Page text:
Interracial Adoption: Recipes For Success…And Failure
by Miss Blurbette
When I was a senior in high school, I took a class about writing research papers. I was taught to write what you know and go from there, so being a child with a black mom and a white step dad and a black dad and white step mom, and their bi-racial children, I wrote about interracial families and the identity crisis that children of color go through when raised in white homes.
Being the only black child in two blended families with both white and black parents, I felt I had a unique vantage point. I still do in that when I started my own family, I gave birth to bi-racial children.
Two stories recently made headlines ( or at least the Oprah Winfrey show…which counts as news to me on certain days) about inter-racial adoption; one being the case of Sandra Bullock, now a single mother who adopted an infant from New Orleans and the other a missionary couple, Scott and Debbie, who adopted a little girl named Claire from Haiti. I reacted vastly differently to both cases.
In Sandra Bullock’s case, she adopted a black child without parents that needed a home from a devastated region of the country. In order to honor him and his culture, she even moved to New Orleans to raise him amongst “his people” as we say in the South. However, in the Haitian adoption, while the child was taken from a devastated region after the Haiti earthquakes, this was a child with a family. She had a mother, father and siblings and her adoption was facilitated because her parents (or others) didn’t feel they could provide the best life “Financially” for her.
While I will always applaud adoptive parents, I am torn because of my reaction to Claire’s adoption. This is a child that had a family. She had a home with people she loved who loved her in return. What Scott and Debbie did is no different than the articles and some movies I refuse to watch that highlight “White rescue”; movies like Dangerous Minds where Michelle Pfeiffer comes in to rescue the poor brown youth or the Soloist where a kind hearted white man portrayed by Matthew Perry jumps in to save a genius cellist with schizophrenia. Stories like these make people feel all warm and fuzzy as if we have achieved Martin Luther King’s dream because some white people happen to give a damn about some people of color. I’m sorry, but I’m not buying it. They provide sympathy to those doing the rescuing but never ask the question of why it is those people of color “need” rescuing in the first place.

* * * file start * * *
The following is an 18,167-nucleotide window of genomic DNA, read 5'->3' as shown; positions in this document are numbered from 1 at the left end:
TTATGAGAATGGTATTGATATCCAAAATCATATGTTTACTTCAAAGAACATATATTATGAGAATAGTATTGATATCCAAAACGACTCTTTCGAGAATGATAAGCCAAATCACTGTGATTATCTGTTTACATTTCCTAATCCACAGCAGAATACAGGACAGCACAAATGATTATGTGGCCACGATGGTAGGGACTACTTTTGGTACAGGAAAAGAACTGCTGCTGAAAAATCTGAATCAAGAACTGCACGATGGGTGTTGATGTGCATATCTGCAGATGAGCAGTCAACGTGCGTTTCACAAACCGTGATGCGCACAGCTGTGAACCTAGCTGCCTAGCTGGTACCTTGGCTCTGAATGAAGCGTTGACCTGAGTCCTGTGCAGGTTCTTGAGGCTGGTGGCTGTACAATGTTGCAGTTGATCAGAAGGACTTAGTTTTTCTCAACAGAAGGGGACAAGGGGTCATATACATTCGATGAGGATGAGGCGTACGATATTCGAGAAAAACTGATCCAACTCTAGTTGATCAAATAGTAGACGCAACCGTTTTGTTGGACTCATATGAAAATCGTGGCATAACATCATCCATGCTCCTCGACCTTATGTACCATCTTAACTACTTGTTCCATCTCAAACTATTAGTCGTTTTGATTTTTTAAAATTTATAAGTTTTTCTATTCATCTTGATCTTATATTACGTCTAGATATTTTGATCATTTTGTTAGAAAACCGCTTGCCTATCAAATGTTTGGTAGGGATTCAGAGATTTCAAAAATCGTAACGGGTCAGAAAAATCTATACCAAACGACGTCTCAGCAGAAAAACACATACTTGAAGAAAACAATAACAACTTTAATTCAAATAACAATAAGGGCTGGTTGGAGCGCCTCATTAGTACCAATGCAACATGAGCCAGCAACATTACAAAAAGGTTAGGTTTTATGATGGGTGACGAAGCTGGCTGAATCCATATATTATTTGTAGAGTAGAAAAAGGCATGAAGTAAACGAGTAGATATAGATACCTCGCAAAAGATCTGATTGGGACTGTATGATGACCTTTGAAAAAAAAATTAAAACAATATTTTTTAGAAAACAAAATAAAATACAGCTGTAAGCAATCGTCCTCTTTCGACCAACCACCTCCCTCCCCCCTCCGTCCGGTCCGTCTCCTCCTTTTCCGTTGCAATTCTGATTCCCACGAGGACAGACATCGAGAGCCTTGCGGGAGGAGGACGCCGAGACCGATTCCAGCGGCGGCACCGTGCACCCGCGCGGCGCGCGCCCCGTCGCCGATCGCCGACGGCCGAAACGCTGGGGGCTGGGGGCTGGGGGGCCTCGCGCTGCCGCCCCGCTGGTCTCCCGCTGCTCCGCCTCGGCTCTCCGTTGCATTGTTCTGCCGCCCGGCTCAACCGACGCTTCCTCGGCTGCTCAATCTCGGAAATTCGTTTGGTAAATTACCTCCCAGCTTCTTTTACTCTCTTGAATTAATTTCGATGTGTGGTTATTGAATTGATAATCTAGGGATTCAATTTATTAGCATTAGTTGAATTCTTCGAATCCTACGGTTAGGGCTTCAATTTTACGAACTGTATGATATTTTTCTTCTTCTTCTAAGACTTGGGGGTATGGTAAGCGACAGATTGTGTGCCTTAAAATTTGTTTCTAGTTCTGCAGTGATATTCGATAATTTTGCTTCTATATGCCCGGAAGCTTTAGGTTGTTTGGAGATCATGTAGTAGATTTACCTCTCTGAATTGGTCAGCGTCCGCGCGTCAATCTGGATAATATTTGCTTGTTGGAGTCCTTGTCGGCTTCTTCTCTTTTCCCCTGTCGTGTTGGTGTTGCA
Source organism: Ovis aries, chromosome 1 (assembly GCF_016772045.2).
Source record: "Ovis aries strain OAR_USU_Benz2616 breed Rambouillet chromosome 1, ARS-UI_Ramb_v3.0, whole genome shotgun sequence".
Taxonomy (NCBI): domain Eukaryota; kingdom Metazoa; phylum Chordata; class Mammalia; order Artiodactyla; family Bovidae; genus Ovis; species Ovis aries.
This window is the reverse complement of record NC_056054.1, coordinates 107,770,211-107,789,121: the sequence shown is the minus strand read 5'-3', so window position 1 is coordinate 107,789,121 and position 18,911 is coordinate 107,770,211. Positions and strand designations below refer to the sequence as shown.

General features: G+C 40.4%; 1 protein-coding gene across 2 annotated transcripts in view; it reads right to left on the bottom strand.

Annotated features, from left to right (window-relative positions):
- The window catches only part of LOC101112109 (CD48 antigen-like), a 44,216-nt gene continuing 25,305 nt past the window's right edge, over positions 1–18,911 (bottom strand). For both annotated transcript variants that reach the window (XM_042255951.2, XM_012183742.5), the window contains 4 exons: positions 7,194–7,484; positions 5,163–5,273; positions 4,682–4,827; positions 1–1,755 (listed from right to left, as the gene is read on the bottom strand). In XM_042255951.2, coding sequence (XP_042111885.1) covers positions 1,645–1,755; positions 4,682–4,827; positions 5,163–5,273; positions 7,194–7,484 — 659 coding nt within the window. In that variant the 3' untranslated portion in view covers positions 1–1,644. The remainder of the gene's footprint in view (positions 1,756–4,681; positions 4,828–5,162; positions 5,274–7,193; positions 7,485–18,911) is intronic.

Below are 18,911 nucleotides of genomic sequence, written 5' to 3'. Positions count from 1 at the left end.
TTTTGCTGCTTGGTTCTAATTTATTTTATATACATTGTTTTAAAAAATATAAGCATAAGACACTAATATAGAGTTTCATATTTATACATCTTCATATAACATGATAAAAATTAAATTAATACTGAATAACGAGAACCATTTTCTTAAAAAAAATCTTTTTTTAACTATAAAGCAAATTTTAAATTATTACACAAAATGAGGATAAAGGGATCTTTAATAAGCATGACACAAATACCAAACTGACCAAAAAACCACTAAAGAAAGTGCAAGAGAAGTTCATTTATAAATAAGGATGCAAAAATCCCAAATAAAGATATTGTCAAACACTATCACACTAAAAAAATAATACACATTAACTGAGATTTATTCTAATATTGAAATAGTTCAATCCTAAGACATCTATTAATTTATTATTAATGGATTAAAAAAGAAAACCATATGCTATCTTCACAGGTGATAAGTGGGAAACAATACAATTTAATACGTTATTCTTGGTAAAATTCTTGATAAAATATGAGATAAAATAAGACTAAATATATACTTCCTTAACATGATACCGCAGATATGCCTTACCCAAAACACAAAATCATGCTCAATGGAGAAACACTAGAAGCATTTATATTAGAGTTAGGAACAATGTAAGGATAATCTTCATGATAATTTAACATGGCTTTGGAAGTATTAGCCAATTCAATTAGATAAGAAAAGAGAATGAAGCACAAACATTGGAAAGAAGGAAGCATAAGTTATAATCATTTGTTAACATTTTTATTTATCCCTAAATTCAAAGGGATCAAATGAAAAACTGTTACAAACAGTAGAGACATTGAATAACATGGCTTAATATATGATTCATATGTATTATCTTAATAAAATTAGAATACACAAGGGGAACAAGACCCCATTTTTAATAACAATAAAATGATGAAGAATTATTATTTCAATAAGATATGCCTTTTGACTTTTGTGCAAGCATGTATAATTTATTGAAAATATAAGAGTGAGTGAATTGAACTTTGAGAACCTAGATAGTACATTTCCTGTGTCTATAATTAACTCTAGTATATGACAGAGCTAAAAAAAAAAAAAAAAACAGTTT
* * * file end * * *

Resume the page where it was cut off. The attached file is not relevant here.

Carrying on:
Is it that the parents are displaced workers, forced to work 3 jobs to earn 50 cents to the dollar of their white counterparts? Is it that providing a livelihood costs a great deal more in “the hood” where there are 3 liquor stores on every other block, and no supermarkets, just corner stores with a much high markup on goods sold than in neighborhoods where there is less melanin? If there is racism in people, then one must admit there is racism in real estate, city planning, social services and education. It’s difficult to pull one’s self up by their bootstraps when they are on lay-a-way at Big Lots and cost a great deal more just because one happens to be black or brown.